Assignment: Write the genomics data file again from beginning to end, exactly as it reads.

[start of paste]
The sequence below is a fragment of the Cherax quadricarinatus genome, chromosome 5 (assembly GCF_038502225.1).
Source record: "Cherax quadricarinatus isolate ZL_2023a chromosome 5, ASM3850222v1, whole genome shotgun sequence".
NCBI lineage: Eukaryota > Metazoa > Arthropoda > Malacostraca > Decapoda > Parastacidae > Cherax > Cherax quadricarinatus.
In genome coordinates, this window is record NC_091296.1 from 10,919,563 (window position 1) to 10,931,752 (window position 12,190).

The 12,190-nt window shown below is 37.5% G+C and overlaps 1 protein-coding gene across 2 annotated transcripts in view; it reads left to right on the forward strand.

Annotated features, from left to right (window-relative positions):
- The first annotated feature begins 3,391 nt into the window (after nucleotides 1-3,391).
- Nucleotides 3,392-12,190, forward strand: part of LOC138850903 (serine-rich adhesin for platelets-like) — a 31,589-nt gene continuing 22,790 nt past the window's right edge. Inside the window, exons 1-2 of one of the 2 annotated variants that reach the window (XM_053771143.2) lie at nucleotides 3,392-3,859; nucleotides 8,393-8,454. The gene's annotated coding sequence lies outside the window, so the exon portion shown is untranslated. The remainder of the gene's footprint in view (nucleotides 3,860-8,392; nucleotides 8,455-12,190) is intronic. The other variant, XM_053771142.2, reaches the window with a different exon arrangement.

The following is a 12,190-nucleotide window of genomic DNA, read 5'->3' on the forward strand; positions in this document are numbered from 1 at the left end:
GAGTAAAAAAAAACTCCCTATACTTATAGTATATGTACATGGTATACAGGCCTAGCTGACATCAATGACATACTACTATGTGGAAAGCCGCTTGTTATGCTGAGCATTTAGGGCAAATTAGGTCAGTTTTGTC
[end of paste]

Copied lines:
The sequence below is a fragment of the Cherax quadricarinatus genome, chromosome 5 (assembly GCF_038502225.1).
Source record: "Cherax quadricarinatus isolate ZL_2023a chromosome 5, ASM3850222v1, whole genome shotgun sequence".
NCBI lineage: Eukaryota > Metazoa > Arthropoda > Malacostraca > Decapoda > Parastacidae > Cherax > Cherax quadricarinatus.
In genome coordinates, this window is record NC_091296.1 from 10,919,563 (window position 1) to 10,931,752 (window position 12,190).

The 12,190-nt window shown below is 37.5% G+C and overlaps 1 protein-coding gene across 2 annotated transcripts in view; it reads left to right on the forward strand.

Annotated features, from left to right (window-relative positions):
- The first annotated feature begins 3,391 nt into the window (after nucleotides 1-3,391).
- Nucleotides 3,392-12,190, forward strand: part of LOC138850903 (serine-rich adhesin for platelets-like) — a 31,589-nt gene continuing 22,790 nt past the window's right edge. Inside the window, exons 1-2 of one of the 2 annotated variants that reach the window (XM_053771143.2) lie at nucleotides 3,392-3,859; nucleotides 8,393-8,454. The gene's annotated coding sequence lies outside the window, so the exon portion shown is untranslated. The remainder of the gene's footprint in view (nucleotides 3,860-8,392; nucleotides 8,455-12,190) is intronic. The other variant, XM_053771142.2, reaches the window with a different exon arrangement.

The following is a 12,190-nucleotide window of genomic DNA, read 5'->3' on the forward strand; positions in this document are numbered from 1 at the left end:
GAGTAAAAAAAAACTCCCTATACTTATAGTATATGTACATGGTATACAGGCCTAGCTGACATCAATGACATACTACTATGTGGAAAGCCGCTTGTTATGCTGAGCATTTAGGGCAAATTAGGTCAGTTTTGTC